ISLAMABAD: Anyone who has visited Pakistan’s capital even briefly could not have missed the Marriott.
Architecturally unattractive, the hotel was still the most beloved of this small city’s landmarks, and for its wealthy, one of the few centres of its limited social life.
“It is the face of Islamabad, it is the house of Islamabad,” said Sadruddin Hashwani after the hotel’s destruction.
He was not exaggerating. The hotel was an integral part of everyone’s memories. Most people living and working in the capital, rich or poor, had to go past the building at least once every day because of its location en route to everywhere.
The moneyed got married in its banquet rooms, threw lunches and dinners and socialised in its restaurants. One of only two big hotels in the city, it was a popular venue for diplomatic receptions. NGOs held seminars and workshops in the hotel.
Its health club was a huge draw with foreigners and locals alike.
After nightfall, the illuminated building was a magnet in a city where establishments shut down early.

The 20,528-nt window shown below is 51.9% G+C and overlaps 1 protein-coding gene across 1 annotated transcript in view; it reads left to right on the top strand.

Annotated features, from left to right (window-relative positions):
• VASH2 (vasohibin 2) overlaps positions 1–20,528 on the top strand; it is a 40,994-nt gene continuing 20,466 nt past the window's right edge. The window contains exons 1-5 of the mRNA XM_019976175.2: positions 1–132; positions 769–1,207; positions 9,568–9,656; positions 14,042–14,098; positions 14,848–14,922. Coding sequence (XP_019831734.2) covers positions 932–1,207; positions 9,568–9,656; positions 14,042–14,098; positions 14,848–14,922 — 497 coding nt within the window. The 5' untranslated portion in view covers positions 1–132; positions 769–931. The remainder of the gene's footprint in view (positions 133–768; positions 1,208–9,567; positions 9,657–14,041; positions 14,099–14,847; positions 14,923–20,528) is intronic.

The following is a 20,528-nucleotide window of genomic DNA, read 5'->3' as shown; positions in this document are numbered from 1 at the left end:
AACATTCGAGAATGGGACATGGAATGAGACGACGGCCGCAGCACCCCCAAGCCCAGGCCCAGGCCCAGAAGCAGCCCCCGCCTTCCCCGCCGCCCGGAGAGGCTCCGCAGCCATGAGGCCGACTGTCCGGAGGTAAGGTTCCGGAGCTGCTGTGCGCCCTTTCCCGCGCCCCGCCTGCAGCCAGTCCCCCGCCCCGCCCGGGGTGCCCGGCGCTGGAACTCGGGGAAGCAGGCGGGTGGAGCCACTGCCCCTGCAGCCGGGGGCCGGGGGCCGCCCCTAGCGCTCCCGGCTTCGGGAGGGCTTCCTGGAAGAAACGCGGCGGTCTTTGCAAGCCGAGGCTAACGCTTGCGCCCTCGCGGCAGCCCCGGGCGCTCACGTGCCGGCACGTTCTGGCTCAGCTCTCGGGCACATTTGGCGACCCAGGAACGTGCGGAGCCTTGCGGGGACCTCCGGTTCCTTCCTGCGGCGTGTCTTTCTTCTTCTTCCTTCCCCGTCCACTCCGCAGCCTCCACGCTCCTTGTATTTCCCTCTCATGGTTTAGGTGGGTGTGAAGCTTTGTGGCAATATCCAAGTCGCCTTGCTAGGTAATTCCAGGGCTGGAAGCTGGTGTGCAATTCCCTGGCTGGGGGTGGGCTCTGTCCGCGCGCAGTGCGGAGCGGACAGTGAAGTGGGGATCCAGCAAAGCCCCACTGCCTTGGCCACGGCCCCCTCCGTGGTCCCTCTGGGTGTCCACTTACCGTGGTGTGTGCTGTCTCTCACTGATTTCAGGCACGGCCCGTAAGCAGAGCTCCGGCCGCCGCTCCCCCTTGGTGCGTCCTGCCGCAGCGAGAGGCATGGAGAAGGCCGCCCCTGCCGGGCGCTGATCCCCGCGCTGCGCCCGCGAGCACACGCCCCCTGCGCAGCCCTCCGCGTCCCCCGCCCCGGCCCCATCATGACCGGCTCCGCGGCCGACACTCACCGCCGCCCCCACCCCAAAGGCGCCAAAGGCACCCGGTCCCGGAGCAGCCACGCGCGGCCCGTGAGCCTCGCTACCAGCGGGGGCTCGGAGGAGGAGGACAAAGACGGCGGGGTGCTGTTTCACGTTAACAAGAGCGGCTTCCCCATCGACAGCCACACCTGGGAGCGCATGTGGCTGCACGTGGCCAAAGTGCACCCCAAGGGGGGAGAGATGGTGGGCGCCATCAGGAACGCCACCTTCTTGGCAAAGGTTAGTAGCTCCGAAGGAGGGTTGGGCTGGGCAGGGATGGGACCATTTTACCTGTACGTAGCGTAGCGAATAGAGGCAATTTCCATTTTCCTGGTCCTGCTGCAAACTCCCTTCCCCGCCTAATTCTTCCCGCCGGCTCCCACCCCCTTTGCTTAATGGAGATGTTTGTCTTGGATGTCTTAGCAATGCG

Visiting delegations from abroad chose the 290-room hotel for its proximity to government offices. Several India-Pakistan talks have been held in the hotel, and visiting Indian officials always stayed there. And its lobby was always swarming with men from the Pakistani intelligence keeping tabs on who was meeting who.
On Sunday, the day after the blast outside the hotel that killed 60 people and left 266 wounded, hundreds of people poured out of their homes, coming from faraway neighbourhoods, to see for themselves what remains of one of the most familiar buildings in Islamabad.
The Pakistan Army had cordoned off the area and did not let anyone without authorisation to get through. But still, people milled around, taking in the sight of the gutted building from which plumes of black smoke were rising even on Sunday afternoon.
The fire-fighters were able to bring the flames under control only on Sunday morning, 13 hours after the explosion on Saturday.
Rehman Malik, who functions as Interior Minister, said the city administration was not equipped to fight a fire like the one that destroyed the hotel.
Mr. Hashwani told journalists he hoped to reopen the hotel in four months.
Islamabad’s residents would like to share his optimism, as without the hotel, the city does seem truly incomplete.
7 months ago